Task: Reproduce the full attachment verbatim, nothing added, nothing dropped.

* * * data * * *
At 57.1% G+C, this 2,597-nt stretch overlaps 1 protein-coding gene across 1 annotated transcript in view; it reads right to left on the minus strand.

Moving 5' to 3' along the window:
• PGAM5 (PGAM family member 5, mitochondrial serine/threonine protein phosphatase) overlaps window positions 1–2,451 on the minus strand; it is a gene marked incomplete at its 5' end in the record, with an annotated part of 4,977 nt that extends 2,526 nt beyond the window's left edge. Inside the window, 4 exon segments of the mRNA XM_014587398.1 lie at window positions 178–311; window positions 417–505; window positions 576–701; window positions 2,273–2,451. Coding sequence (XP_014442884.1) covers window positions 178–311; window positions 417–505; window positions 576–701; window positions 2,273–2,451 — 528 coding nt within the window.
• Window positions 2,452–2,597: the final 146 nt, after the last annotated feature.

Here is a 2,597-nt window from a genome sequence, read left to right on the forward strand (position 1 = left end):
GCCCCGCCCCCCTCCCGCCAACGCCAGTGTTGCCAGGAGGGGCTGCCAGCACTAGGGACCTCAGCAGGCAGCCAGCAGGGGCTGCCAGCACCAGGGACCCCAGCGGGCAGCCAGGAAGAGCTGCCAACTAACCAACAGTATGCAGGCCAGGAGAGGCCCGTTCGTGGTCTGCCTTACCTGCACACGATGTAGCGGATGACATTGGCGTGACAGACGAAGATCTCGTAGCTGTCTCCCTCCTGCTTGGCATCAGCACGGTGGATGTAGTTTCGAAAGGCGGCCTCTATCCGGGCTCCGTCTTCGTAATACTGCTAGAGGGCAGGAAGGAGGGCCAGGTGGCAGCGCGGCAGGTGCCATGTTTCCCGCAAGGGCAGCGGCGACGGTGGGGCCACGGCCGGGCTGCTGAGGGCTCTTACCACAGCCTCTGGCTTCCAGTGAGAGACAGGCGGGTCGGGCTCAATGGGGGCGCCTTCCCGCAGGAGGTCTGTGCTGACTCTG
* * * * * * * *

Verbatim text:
At 57.1% G+C, this 2,597-nt stretch overlaps 1 protein-coding gene across 1 annotated transcript in view; it reads right to left on the minus strand.

Moving 5' to 3' along the window:
• PGAM5 (PGAM family member 5, mitochondrial serine/threonine protein phosphatase) overlaps window positions 1–2,451 on the minus strand; it is a gene marked incomplete at its 5' end in the record, with an annotated part of 4,977 nt that extends 2,526 nt beyond the window's left edge. Inside the window, 4 exon segments of the mRNA XM_014587398.1 lie at window positions 178–311; window positions 417–505; window positions 576–701; window positions 2,273–2,451. Coding sequence (XP_014442884.1) covers window positions 178–311; window positions 417–505; window positions 576–701; window positions 2,273–2,451 — 528 coding nt within the window.
• Window positions 2,452–2,597: the final 146 nt, after the last annotated feature.

Here is a 2,597-nt window from a genome sequence, read left to right on the forward strand (position 1 = left end):
GCCCCGCCCCCCTCCCGCCAACGCCAGTGTTGCCAGGAGGGGCTGCCAGCACTAGGGACCTCAGCAGGCAGCCAGCAGGGGCTGCCAGCACCAGGGACCCCAGCGGGCAGCCAGGAAGAGCTGCCAACTAACCAACAGTATGCAGGCCAGGAGAGGCCCGTTCGTGGTCTGCCTTACCTGCACACGATGTAGCGGATGACATTGGCGTGACAGACGAAGATCTCGTAGCTGTCTCCCTCCTGCTTGGCATCAGCACGGTGGATGTAGTTTCGAAAGGCGGCCTCTATCCGGGCTCCGTCTTCGTAATACTGCTAGAGGGCAGGAAGGAGGGCCAGGTGGCAGCGCGGCAGGTGCCATGTTTCCCGCAAGGGCAGCGGCGACGGTGGGGCCACGGCCGGGCTGCTGAGGGCTCTTACCACAGCCTCTGGCTTCCAGTGAGAGACAGGCGGGTCGGGCTCAATGGGGGCGCCTTCCCGCAGGAGGTCTGTGCTGACTCTG